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Travel tips: How to pack for a week overseas in a carry-on bag

Travel tips: How to pack for a week overseas in a carry-on suitcase

Travelling overseas is so accessible these days and as a society we are jetting off more regularly to exciting destinations near and far.

As airlines tighten the rules around what can be taken on board and charge for the luxury of checking baggage, packing has become an important part of trip preparation.

Travelling with only carry-on luggage can save a lot of time and money, and with some simple tips you can be equipped with everything you need to enjoy a week abroad.

Determining if only taking a carry-on suitcase will work for you is often reliant on the climate at the destination and the activities you plan to undertake. A snow trip, for example, requires lots of gear and heavy clothing so may not be suitable for carry-on travel, however a beach holiday in a tropical climate is ideal as items are smaller and light weight.

The next important decision is luggage selection. Many low-cost airlines are extremely strict on the weight limits for carry-on luggage and some are even weighing suitcases at check in. To maximise the carry-on weight allowance, choose a lightweight piece of luggage that is suitable for your travels. A backpack or duffle bag is often much lighter than a hard-shell wheelie suitcase.

When it comes to clothing, select items that are versatile to help reduce overpacking. Consider layers based around a colour scheme to make efficient use of minimal items. Clothing made from lightweight natural fibres, such as cotton and silk, are ideal.

Washing clothes while travelling allows you to pack less. It’s easy to wash underwear on the road but bulkier items are a little more challenging. Some hotels have reasonable overnight laundry services and some Airbnb’s are equipped with a washer and dryer.

Shoes can be bulky and heavy, so it’s important to take only what is absolutely necessary. Wearing your heaviest shoes on the flight helps save space in your luggage for other items.

Electronics and camera equipment also add significant weight to luggage, not to mention the required charging cables and adapters. Try to minimise what you take and rationalise what you need. For instance, your smartphone can double as a Kindle to read books while on the road.

Travelling with just a carry-on bag takes practice when it comes to packing, but if you follow these simple tips and research your destination you can easily take only what is necessary and have a convenient and efficient trip.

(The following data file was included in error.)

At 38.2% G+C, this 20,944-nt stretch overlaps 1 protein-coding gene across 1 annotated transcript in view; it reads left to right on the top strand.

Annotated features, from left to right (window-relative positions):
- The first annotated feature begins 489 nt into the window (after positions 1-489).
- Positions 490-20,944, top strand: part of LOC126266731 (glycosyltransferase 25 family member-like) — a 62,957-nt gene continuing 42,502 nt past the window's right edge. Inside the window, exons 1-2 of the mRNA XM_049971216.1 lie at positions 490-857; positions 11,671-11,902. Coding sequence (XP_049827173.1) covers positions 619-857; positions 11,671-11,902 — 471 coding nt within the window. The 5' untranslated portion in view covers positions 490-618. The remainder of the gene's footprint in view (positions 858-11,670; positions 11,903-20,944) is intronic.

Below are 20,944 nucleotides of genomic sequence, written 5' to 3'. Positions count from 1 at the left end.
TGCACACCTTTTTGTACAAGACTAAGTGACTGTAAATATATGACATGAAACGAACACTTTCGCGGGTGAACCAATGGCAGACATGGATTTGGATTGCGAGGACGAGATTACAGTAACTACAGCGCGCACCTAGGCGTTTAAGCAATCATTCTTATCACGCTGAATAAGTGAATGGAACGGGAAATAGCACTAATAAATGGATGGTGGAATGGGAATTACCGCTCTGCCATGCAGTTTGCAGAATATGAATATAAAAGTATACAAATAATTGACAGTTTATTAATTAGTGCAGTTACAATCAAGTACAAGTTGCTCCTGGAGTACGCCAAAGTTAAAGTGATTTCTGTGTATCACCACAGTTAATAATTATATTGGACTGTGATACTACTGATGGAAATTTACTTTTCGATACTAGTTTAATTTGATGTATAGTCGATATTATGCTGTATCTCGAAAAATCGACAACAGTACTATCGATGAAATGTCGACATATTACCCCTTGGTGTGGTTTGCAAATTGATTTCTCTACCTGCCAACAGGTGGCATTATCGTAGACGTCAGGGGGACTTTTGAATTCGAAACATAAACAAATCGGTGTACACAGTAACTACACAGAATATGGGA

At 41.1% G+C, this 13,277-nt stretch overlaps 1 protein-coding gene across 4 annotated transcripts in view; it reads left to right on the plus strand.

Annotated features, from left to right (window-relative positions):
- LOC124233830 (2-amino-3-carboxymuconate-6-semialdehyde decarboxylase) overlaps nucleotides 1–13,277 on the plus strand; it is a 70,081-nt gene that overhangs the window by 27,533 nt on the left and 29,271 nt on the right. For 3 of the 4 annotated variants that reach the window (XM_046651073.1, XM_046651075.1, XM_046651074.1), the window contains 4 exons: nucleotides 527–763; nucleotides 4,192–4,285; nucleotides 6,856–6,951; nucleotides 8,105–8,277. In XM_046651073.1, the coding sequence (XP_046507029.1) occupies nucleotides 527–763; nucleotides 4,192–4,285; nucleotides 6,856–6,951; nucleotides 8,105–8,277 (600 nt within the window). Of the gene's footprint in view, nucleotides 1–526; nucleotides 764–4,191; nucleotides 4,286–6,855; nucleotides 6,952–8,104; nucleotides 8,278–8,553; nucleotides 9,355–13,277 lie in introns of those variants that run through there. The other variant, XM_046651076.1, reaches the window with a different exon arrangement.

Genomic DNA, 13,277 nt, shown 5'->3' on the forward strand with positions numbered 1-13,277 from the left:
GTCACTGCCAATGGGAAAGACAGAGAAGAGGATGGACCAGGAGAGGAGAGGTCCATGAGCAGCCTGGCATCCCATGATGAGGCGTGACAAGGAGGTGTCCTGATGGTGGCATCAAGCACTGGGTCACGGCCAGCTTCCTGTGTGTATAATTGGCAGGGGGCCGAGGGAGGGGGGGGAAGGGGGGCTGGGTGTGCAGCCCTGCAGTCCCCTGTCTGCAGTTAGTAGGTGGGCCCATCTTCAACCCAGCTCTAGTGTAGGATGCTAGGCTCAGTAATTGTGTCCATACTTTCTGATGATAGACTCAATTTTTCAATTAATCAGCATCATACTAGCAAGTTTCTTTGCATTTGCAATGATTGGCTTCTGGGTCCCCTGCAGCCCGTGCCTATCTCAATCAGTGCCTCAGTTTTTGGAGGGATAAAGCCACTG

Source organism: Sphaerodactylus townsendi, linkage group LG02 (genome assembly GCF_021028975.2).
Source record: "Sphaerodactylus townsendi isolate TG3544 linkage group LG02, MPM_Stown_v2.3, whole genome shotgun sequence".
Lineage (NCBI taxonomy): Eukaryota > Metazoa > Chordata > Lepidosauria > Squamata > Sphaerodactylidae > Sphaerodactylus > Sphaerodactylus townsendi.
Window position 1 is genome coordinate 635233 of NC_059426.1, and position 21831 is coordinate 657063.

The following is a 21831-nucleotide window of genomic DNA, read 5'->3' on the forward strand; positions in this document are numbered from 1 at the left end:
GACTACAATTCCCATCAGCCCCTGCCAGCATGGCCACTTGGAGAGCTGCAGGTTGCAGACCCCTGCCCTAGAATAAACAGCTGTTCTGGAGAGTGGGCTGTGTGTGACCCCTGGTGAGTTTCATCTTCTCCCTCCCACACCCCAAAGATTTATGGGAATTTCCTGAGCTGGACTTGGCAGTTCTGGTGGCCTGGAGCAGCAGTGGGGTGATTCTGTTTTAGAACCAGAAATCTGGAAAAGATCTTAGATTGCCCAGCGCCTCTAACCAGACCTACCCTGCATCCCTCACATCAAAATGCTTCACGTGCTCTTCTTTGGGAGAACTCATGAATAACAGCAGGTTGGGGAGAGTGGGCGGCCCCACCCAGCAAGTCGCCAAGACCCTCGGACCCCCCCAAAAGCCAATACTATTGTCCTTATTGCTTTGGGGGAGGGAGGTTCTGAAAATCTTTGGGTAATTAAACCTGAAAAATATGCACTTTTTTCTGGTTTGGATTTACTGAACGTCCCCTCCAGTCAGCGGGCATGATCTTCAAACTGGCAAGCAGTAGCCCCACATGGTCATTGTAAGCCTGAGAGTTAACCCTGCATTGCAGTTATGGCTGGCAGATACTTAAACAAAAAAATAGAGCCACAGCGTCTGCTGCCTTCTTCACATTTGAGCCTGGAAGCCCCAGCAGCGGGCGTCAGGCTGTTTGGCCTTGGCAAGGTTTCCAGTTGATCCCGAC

Tips for packing light

  • Wear heavy items on the flight, such as hiking shoes, jacket, hat, scarf
  • Pack small sized toiletries under 100ml in a clear zip lock bag. Samples are good for this or plan to use the toiletries provided at most hotels
  • If taking multiple flights check the baggage restrictions and weights for each airline as they can differ greatly
  • Take a reasonable sized personal item, such as a small handbag, but be aware that often the weight of this is combined with your carry-on bag
  • Packing cubes will help keep everything organised, allowing you to pair similar items together and save on space
  • Remember, in most destinations you can buy items as you need them so there is no need to pack for every possible situation
  • If travelling in a group, share the load – can you share charging cables and adaptors, reading material, sunscreen and insect repellent?
Travel tips: How to pack for a week overseas in a carry-on suitcase

Example packing list for a week abroad with just a carry-on bag:

7 underwear

7 socks

3 bras

1 swimsuit

2 jeans/pants

3 t-shirts

3 tank tops

1 sweater or cardigan

1 pair of sandals

1 pair of walking shoes/sneakers

1 pyjamas

1 jacket

Toiletries:

  • Toothbrush
  • Toothpaste
  • Deodorant
  • Moisturiser
  • Face wash
  • Shower gel/soap
  • Shampoo/conditioner.

 (Note: This list is for a moderate climate. Adjustments can be made for extreme weather.)

Danielle Phyland freelance writer for SHE DEFINED

Danielle Phyland

http://www.possandruby.com.au/

Danielle Phyland is an avid traveller and loves to explore all corners of the globe.

With a professional career in tourism and business development, she loves experiencing the hospitality of local businesses.

A casual crafter and passionate home cook, Danielle is based in the creative northern suburbs of Melbourne, Australia.